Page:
HUE, Vietnam -- The sales clerk took a big ring out of the glass display case and handed it to a curious customer.
It was an American class ring, the words "Joe Toler High School" inscribed around a big blue stone. The year, 1967, is engraved below the stone. And carved on the inside are the initials of the graduate, D. H., who wore it here.
How did his ring end up in a jewelry store in Hue, a city whose ancient buildings are still riddled with bullet and shrapnel holes from the bloody siege there during the Viet Cong's Tet Offensive in 1968?
Whatever happened to "D. H."?
Vietnam is full of such little mysteries, reminders of America's deep involvement here decades ago.
The old American military bases and wrecked tanks along the side of the road are mostly gone now, dismantled for scrap, but thousands of less obvious traces remain.
Nearly 3 million U.S. military personnel served in Vietnam during the war. And there were thousands more Americans, government employees and civilian contractors.
Hue has vestiges of the U.S. presence, but Ho Chi Minh City is a treasure trove of the things they left behind.
The military black market there still does a brisk business in purloined Pentagon goods, from rifle oil to parachutes.
A Pan Am 707 seized by the Vietnamese at the end of the war sits needing repair, in a field at Tan Son Nhut airport near where U.S. military headquarters used to be, a noodle stand between its main landing gear.
And tucked away in an arcade near the Continental Hotel, the Cua Hang Sach Book Shop offers a fascinating, though musty, variety of American books.
Among the titles for sale: "The 1963 Pillsbury Family Cookbook" and "The American Heritage Book of the Pioneer Spirit."
A book store in Hue, with a small English section, had a paperback copy of Steinbeck's "East of Eden" and the Review of Modern Medicine, January through June 1965. A stamp on the review's inside cover said, "A gift from the people of the United States of America."
Americana is a little harder to find in Hanoi, needless to say, but it is there if you know where to look.
In a building housing the labor newspaper Lao Dong, a file cabinet with a combination lock on the top drawer sits in the lobby, courtesy of the General Services Administration.
At a small jewelry shop on Hang Bong Street, a ring from El Paso High School, 1966, is selling for $200.
There is something poignant, even a bit tragic, about the American high school rings.
Did there owners ever imagine their rings would end up all these years later in Vietnamese jewelry stores, commanding top dollar?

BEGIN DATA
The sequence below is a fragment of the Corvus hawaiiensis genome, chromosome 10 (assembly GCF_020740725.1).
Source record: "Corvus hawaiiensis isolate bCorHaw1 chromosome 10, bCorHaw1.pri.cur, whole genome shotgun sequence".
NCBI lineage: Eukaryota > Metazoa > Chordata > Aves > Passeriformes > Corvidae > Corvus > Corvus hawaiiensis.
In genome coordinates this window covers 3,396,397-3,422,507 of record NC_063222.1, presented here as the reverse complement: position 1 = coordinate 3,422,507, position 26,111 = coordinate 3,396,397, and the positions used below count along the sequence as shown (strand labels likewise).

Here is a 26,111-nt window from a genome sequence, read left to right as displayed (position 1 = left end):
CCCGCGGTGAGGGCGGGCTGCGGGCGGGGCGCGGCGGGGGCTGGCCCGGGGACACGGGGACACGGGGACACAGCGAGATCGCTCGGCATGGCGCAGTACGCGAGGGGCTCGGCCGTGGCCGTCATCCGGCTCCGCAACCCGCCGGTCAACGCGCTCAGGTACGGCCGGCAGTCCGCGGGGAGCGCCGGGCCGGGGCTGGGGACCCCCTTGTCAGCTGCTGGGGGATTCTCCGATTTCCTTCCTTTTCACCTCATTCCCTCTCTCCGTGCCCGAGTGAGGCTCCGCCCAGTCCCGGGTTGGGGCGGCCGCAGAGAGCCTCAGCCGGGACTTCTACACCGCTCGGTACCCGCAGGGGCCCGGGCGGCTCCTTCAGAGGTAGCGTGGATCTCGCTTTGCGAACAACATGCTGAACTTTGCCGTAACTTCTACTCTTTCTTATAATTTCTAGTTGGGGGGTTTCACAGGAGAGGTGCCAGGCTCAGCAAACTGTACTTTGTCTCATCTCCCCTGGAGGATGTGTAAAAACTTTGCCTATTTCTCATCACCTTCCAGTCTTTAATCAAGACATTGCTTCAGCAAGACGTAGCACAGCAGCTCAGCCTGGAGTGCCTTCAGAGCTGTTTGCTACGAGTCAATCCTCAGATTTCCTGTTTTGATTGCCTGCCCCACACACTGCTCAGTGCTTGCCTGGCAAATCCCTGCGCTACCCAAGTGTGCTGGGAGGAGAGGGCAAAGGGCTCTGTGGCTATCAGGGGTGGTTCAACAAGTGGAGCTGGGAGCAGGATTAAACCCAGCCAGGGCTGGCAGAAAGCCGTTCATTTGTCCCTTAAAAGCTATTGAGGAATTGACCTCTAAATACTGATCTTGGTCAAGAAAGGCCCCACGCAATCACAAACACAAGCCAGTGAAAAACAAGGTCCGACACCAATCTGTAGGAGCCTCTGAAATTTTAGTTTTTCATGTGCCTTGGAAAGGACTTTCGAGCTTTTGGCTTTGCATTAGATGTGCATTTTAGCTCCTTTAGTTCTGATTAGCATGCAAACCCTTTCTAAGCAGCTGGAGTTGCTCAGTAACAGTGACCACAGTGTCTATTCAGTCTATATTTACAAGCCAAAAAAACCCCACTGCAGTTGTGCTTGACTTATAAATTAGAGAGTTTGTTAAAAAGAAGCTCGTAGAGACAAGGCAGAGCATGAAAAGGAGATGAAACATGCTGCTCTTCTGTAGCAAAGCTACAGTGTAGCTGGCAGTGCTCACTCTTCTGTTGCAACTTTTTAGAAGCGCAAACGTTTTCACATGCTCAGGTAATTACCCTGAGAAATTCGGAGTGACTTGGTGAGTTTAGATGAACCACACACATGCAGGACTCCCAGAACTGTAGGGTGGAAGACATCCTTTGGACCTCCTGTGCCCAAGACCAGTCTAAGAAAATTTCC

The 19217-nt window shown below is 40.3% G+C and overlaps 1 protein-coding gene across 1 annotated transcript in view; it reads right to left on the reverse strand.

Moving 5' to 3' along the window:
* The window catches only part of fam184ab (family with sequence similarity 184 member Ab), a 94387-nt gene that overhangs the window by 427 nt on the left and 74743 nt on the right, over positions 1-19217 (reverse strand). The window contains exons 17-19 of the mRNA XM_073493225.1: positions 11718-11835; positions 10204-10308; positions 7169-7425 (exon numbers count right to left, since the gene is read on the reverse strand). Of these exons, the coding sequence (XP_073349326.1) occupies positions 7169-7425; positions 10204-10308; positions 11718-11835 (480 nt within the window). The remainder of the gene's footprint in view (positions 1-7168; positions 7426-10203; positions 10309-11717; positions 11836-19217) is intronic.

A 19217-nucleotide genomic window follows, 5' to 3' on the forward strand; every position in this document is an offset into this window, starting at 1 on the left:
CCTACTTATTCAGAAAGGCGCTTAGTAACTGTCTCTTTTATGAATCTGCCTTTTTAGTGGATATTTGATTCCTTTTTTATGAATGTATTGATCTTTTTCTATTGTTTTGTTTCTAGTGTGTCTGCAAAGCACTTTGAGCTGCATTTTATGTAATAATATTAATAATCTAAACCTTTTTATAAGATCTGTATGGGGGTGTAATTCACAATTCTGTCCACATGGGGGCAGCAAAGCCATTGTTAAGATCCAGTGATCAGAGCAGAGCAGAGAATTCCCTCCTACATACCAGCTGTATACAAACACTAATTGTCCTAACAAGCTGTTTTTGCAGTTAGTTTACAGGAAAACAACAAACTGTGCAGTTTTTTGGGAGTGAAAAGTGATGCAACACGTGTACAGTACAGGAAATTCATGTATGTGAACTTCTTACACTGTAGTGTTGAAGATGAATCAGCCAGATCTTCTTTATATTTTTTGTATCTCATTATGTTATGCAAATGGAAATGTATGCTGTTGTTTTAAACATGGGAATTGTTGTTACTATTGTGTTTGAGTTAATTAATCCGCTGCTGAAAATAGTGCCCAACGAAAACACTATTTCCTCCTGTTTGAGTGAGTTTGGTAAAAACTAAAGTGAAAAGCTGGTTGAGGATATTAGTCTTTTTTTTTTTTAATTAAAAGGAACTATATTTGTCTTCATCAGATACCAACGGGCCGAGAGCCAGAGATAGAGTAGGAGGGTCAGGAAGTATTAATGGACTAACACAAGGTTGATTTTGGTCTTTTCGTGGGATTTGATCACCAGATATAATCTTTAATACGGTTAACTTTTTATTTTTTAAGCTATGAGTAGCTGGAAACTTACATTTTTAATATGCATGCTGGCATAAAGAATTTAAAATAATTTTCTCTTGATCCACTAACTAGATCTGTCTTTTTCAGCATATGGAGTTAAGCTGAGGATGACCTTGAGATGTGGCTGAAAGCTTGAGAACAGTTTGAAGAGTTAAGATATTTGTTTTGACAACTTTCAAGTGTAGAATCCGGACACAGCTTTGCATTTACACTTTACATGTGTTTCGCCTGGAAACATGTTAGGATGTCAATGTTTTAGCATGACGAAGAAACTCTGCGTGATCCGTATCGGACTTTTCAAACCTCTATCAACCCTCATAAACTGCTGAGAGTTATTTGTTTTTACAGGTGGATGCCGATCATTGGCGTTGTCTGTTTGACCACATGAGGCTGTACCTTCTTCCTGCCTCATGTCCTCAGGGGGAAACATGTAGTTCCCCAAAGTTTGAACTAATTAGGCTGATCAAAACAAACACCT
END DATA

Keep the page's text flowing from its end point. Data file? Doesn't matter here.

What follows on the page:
Were they sold? Or given to girlfriends? Or looted from bodies on battlefields?
At the jewelry store in Hue, the sales clerk says the Joe Toler High School ring is selling for a million dong -- about $150.
Her lips are painted pink and on her finger is a class ring from Capitol High School, Baton Rouge, La., 1966.
Why do these rings cost so much?
"People think," Nguyen Thi Hoa says, "they are an American fashion."
Just down Hue's main street, another jeweler is asking the same price for a 1966 Paducah High School ring.
"It's made in America," says Le Thi My Kim.
Nguyen Thi Cuc, 50, runs a stationary stall on the street in Ho Chi Minh City near the French colonial central post office's main entrance. The Bic pens for sale still have Bradlees price tags on them -- sent back to the city, once called Saigon, by Vietnamese in America.
Mr. Cuc's stall is situated at the top of Saigon's most famous avenue. It was called the Rue Catinat under the French, Tu Do Street under the Americans.
"Tu Do and the adjacent streets," according to a 1969 travel guide on sale at the Cua Hang Sach Book Shop, "have broken into a rash of cavernous bars, protected by wire netting and furnished with juke boxes. . . ."
Today it's called Dong Khoi Street and the bars are gone, replaced by shops catering to foreigners. They sell antiques, Vietnamese lacquer and incredible collections of Americana -- war medals, old Army watches, GIs' cigarette lighters and, of course, high school rings.
And then there is the military black market, in the same part of town where it was during the war. This is authentic, vintage government issue, the best equipment American tax dollars could buy.
There are hats, helmets, socks, packs, picks, boots, canteens, fatigues, ammunition belts, gas masks, first-aid kids, flak jackets, even special pressurized "anti-G" pants worn by fighter pilots.
One vendor specializing in pilots' jackets pulled out a box that contained, according to the instruction booklet, a "flight protective helmet SPH-4." He wanted 400,000 dong for it -- about $60.